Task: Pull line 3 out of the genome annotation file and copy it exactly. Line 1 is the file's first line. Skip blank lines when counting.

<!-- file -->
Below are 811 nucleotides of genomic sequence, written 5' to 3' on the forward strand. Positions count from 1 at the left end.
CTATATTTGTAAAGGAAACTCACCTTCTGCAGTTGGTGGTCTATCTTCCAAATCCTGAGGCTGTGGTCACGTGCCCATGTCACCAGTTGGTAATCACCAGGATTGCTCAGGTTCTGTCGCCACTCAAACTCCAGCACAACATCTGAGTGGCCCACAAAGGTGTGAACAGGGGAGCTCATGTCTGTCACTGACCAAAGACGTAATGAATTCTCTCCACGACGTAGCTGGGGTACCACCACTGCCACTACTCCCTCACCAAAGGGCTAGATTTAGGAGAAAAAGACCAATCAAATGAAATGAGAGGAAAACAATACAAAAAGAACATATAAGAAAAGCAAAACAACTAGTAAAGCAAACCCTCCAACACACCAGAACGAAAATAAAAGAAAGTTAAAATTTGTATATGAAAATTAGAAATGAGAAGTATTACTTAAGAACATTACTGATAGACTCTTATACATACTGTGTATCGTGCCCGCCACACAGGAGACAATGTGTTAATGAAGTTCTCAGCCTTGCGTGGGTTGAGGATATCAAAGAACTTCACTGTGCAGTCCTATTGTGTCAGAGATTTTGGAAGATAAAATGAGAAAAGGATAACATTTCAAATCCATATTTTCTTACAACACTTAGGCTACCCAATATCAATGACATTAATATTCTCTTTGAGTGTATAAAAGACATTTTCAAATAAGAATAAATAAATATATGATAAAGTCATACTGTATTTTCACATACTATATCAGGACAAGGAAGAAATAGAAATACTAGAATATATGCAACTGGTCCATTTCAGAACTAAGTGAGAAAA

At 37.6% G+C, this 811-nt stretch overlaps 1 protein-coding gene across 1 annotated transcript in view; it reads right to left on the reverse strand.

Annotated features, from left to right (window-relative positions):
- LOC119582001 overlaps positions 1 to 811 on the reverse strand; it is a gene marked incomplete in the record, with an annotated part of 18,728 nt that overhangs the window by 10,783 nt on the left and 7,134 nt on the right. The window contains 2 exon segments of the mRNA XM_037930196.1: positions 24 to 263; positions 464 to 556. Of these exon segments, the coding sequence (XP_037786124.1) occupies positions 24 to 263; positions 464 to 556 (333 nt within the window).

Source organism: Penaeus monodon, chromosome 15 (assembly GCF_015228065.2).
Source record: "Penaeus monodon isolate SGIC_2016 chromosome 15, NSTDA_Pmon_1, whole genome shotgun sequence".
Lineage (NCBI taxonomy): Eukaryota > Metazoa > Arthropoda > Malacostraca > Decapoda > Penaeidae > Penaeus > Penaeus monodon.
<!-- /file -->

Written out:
At 37.6% G+C, this 811-nt stretch overlaps 1 protein-coding gene across 1 annotated transcript in view; it reads right to left on the reverse strand.